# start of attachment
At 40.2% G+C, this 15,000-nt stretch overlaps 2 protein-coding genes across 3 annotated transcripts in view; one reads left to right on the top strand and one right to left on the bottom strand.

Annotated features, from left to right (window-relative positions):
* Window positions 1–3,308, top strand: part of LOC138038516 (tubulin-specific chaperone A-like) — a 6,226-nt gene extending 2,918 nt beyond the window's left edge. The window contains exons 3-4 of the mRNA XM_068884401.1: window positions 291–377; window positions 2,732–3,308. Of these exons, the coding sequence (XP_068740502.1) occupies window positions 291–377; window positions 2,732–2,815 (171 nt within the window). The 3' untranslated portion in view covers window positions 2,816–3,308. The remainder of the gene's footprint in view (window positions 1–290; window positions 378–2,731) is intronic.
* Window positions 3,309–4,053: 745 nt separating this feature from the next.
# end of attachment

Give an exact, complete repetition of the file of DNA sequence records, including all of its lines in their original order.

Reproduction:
At 40.2% G+C, this 15,000-nt stretch overlaps 2 protein-coding genes across 3 annotated transcripts in view; one reads left to right on the top strand and one right to left on the bottom strand.

Annotated features, from left to right (window-relative positions):
* Window positions 1–3,308, top strand: part of LOC138038516 (tubulin-specific chaperone A-like) — a 6,226-nt gene extending 2,918 nt beyond the window's left edge. The window contains exons 3-4 of the mRNA XM_068884401.1: window positions 291–377; window positions 2,732–3,308. Of these exons, the coding sequence (XP_068740502.1) occupies window positions 291–377; window positions 2,732–2,815 (171 nt within the window). The 3' untranslated portion in view covers window positions 2,816–3,308. The remainder of the gene's footprint in view (window positions 1–290; window positions 378–2,731) is intronic.
* Window positions 3,309–4,053: 745 nt separating this feature from the next.